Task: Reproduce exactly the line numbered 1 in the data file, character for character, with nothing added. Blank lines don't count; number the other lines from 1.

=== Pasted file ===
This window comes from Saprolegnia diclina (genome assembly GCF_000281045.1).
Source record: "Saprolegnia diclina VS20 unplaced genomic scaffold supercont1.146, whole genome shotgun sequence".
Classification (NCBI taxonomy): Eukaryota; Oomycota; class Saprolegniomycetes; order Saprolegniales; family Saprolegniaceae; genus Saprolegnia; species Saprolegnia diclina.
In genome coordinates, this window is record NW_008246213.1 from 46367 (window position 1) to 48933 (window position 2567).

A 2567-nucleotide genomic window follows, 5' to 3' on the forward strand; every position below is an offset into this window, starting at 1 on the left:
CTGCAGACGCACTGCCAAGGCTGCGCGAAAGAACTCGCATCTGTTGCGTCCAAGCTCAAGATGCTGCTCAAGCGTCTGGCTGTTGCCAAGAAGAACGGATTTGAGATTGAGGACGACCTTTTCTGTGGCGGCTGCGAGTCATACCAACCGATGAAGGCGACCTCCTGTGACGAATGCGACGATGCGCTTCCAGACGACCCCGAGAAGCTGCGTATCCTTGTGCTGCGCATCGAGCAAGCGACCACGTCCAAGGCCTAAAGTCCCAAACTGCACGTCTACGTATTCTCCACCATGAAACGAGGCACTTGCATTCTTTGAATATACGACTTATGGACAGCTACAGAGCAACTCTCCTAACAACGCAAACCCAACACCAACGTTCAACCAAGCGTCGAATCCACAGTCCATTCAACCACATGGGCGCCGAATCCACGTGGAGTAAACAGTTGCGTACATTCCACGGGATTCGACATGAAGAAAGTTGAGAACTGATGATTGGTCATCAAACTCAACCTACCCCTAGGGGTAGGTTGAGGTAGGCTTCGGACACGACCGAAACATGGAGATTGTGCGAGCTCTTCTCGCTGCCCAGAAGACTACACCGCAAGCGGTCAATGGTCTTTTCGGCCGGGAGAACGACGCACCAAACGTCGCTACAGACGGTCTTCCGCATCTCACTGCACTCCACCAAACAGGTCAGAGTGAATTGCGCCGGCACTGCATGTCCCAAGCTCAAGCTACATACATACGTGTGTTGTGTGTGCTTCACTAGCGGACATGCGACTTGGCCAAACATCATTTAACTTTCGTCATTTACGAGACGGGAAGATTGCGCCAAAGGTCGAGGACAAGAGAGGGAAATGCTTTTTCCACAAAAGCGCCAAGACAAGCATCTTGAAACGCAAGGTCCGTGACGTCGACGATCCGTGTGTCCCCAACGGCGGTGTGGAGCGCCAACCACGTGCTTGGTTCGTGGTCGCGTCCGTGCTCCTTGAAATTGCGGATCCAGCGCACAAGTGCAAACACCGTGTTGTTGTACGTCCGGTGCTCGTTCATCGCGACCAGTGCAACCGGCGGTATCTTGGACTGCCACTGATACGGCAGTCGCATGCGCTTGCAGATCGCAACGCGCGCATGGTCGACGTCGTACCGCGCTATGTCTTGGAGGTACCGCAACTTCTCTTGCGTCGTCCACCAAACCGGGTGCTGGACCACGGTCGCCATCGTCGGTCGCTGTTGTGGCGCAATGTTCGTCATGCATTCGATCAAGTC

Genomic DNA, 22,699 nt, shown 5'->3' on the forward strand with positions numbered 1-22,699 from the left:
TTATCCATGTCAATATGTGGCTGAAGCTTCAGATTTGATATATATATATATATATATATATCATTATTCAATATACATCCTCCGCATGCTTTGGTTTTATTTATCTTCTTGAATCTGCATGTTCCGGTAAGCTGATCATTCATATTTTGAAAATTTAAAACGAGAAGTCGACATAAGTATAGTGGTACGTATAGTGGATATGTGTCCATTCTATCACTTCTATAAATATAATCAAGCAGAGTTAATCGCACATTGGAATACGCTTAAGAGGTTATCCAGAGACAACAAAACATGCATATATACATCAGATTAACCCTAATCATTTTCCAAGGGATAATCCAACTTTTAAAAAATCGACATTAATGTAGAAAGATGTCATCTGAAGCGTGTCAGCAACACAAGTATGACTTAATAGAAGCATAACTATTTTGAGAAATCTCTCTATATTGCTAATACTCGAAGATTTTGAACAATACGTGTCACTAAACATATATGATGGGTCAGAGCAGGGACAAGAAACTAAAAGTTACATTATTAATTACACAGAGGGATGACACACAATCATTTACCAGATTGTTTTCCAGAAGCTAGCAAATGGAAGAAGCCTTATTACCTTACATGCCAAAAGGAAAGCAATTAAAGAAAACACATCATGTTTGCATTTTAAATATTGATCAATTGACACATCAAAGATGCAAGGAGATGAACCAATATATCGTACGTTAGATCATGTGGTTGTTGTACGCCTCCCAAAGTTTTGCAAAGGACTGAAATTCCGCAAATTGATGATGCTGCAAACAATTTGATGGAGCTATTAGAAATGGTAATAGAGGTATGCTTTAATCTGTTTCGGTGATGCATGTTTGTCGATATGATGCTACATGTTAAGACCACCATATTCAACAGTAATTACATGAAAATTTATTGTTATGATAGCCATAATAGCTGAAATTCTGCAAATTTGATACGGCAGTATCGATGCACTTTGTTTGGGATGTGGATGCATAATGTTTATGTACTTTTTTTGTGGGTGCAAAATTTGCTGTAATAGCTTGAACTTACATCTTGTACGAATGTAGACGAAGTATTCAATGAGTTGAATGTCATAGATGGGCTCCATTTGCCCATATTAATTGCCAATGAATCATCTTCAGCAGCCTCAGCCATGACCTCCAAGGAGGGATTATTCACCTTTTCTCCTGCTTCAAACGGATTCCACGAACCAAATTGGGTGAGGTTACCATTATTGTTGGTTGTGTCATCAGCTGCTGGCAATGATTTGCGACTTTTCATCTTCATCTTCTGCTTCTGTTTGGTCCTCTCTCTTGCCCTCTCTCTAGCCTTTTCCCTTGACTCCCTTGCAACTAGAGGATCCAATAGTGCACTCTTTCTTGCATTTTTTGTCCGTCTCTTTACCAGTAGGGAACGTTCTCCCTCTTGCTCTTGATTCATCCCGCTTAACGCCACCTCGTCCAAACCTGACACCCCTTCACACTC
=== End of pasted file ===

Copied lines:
This window comes from Saprolegnia diclina (genome assembly GCF_000281045.1).